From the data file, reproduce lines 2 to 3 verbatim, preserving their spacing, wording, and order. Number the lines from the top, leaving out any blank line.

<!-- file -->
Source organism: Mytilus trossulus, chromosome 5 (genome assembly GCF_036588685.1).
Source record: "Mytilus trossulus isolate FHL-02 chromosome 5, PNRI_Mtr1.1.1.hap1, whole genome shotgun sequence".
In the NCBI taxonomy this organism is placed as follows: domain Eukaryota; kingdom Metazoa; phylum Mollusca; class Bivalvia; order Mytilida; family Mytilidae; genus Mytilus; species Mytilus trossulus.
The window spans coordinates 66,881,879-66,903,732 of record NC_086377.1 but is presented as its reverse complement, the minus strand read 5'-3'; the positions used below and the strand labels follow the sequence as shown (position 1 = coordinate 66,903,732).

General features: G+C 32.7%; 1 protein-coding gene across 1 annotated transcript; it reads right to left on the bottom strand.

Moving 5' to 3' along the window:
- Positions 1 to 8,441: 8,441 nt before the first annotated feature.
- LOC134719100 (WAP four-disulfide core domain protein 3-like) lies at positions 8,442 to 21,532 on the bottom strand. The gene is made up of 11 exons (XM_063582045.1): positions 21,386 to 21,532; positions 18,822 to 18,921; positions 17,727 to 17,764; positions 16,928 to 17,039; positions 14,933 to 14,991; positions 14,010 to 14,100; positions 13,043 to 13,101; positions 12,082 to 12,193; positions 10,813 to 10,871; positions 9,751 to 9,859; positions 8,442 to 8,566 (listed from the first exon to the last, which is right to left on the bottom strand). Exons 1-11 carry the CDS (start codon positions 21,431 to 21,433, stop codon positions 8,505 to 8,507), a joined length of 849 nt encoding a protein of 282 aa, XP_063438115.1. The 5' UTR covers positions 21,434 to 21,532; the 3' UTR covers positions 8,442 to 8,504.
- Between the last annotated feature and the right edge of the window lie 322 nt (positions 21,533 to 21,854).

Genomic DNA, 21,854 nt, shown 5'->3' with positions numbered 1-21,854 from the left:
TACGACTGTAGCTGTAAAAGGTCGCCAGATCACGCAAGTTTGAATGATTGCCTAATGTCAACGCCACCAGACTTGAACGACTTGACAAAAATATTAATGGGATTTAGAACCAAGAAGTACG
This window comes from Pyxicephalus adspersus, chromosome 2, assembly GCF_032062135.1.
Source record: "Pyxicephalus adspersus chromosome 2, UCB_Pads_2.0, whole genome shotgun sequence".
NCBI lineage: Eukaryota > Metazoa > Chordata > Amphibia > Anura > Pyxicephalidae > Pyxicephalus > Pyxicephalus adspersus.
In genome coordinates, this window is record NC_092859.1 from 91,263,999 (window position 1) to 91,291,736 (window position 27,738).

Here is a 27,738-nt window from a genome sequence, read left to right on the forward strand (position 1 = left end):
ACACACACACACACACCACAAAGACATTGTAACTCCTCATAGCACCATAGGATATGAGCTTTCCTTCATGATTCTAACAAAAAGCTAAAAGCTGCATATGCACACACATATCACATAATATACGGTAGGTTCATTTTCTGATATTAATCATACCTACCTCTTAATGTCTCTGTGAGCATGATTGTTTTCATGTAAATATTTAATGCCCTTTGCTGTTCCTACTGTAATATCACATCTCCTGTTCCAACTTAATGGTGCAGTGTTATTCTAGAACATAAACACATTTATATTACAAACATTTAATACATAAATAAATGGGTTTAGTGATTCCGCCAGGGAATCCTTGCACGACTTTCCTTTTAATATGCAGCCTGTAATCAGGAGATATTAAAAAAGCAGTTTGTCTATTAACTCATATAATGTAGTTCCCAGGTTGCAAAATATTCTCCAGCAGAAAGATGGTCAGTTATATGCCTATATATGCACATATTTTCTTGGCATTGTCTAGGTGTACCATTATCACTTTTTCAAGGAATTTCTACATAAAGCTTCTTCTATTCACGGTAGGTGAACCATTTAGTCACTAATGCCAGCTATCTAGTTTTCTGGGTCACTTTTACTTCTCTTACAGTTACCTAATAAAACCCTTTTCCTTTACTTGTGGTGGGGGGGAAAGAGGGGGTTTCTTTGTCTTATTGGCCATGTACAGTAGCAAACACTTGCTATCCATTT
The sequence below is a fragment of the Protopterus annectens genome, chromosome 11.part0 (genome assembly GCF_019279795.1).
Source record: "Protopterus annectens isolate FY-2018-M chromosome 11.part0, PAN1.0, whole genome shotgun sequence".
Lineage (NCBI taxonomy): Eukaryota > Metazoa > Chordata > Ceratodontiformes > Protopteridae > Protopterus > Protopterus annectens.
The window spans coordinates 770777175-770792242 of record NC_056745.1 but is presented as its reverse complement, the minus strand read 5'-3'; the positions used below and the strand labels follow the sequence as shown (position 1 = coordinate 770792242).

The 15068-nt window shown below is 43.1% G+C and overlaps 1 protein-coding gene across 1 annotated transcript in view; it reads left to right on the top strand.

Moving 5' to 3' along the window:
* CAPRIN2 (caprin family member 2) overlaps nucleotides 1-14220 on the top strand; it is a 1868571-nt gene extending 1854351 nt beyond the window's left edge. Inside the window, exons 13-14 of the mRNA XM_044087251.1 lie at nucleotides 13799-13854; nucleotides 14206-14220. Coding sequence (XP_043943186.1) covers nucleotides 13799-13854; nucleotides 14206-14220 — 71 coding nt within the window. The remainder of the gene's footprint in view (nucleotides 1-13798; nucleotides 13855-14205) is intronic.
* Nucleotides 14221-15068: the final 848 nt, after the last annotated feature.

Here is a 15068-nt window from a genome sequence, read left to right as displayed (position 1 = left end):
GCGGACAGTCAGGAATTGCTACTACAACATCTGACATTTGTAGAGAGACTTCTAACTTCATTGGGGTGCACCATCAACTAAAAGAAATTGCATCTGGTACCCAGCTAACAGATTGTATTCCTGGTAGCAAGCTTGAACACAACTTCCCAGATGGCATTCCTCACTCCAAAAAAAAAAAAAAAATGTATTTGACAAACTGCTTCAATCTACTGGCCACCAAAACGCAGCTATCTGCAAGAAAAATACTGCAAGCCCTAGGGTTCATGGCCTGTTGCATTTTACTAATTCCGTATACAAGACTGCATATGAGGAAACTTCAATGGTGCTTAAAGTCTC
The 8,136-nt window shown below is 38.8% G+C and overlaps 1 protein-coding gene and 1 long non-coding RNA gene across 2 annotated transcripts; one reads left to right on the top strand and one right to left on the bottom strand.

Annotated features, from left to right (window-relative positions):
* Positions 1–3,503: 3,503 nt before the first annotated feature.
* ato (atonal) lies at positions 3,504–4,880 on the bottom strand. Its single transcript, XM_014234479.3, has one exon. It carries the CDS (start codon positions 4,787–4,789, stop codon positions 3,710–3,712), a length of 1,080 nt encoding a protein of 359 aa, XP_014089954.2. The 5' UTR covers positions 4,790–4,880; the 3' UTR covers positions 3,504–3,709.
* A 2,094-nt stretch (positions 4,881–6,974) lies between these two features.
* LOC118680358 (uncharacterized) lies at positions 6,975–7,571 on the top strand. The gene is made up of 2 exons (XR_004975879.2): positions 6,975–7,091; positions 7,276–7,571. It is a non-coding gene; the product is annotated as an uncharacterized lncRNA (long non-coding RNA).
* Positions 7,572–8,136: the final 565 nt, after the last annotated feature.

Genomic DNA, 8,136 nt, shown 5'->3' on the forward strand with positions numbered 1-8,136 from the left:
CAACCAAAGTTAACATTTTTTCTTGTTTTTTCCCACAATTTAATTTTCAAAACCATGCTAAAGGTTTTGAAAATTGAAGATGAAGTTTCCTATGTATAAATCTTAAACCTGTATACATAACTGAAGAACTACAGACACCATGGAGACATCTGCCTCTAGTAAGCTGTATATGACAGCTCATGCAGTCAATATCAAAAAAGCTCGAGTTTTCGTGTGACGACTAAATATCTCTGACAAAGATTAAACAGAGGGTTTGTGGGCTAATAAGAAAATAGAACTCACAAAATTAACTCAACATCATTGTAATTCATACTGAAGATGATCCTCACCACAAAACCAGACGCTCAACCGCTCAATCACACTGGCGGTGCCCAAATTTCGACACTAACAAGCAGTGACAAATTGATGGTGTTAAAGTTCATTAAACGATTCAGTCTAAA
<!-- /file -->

Source record: "Mytilus trossulus isolate FHL-02 chromosome 5, PNRI_Mtr1.1.1.hap1, whole genome shotgun sequence".
In the NCBI taxonomy this organism is placed as follows: domain Eukaryota; kingdom Metazoa; phylum Mollusca; class Bivalvia; order Mytilida; family Mytilidae; genus Mytilus; species Mytilus trossulus.